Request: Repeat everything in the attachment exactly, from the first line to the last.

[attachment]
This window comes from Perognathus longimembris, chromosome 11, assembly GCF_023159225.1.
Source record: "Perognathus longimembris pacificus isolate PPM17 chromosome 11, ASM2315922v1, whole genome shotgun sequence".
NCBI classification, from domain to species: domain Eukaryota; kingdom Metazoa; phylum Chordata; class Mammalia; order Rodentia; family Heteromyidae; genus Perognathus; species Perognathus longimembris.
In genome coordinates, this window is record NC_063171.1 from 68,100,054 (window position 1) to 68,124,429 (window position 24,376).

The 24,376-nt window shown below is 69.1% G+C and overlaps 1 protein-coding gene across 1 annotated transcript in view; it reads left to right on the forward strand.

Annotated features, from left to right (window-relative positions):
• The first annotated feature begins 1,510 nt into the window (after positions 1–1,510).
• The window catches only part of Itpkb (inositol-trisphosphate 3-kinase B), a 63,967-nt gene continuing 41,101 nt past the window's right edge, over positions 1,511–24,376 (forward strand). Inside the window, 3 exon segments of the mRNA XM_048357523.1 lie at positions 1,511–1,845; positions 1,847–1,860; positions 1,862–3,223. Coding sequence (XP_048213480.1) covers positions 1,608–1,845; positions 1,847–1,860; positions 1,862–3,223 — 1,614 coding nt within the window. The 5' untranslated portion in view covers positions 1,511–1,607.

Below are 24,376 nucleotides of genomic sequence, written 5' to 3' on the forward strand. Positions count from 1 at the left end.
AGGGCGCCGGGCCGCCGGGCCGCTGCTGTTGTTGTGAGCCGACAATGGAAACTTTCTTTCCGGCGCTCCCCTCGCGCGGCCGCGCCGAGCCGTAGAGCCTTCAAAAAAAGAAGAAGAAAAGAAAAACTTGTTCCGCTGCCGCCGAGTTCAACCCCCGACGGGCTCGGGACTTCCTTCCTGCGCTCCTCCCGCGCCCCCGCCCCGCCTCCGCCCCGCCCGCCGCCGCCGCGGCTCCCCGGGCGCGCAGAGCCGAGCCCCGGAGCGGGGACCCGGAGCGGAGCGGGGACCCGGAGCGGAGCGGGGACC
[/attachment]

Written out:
This window comes from Perognathus longimembris, chromosome 11, assembly GCF_023159225.1.
Source record: "Perognathus longimembris pacificus isolate PPM17 chromosome 11, ASM2315922v1, whole genome shotgun sequence".
NCBI classification, from domain to species: domain Eukaryota; kingdom Metazoa; phylum Chordata; class Mammalia; order Rodentia; family Heteromyidae; genus Perognathus; species Perognathus longimembris.
In genome coordinates, this window is record NC_063171.1 from 68,100,054 (window position 1) to 68,124,429 (window position 24,376).

The 24,376-nt window shown below is 69.1% G+C and overlaps 1 protein-coding gene across 1 annotated transcript in view; it reads left to right on the forward strand.

Annotated features, from left to right (window-relative positions):
• The first annotated feature begins 1,510 nt into the window (after positions 1–1,510).
• The window catches only part of Itpkb (inositol-trisphosphate 3-kinase B), a 63,967-nt gene continuing 41,101 nt past the window's right edge, over positions 1,511–24,376 (forward strand). Inside the window, 3 exon segments of the mRNA XM_048357523.1 lie at positions 1,511–1,845; positions 1,847–1,860; positions 1,862–3,223. Coding sequence (XP_048213480.1) covers positions 1,608–1,845; positions 1,847–1,860; positions 1,862–3,223 — 1,614 coding nt within the window. The 5' untranslated portion in view covers positions 1,511–1,607.

Below are 24,376 nucleotides of genomic sequence, written 5' to 3' on the forward strand. Positions count from 1 at the left end.
AGGGCGCCGGGCCGCCGGGCCGCTGCTGTTGTTGTGAGCCGACAATGGAAACTTTCTTTCCGGCGCTCCCCTCGCGCGGCCGCGCCGAGCCGTAGAGCCTTCAAAAAAAGAAGAAGAAAAGAAAAACTTGTTCCGCTGCCGCCGAGTTCAACCCCCGACGGGCTCGGGACTTCCTTCCTGCGCTCCTCCCGCGCCCCCGCCCCGCCTCCGCCCCGCCCGCCGCCGCCGCGGCTCCCCGGGCGCGCAGAGCCGAGCCCCGGAGCGGGGACCCGGAGCGGAGCGGGGACCCGGAGCGGAGCGGGGACC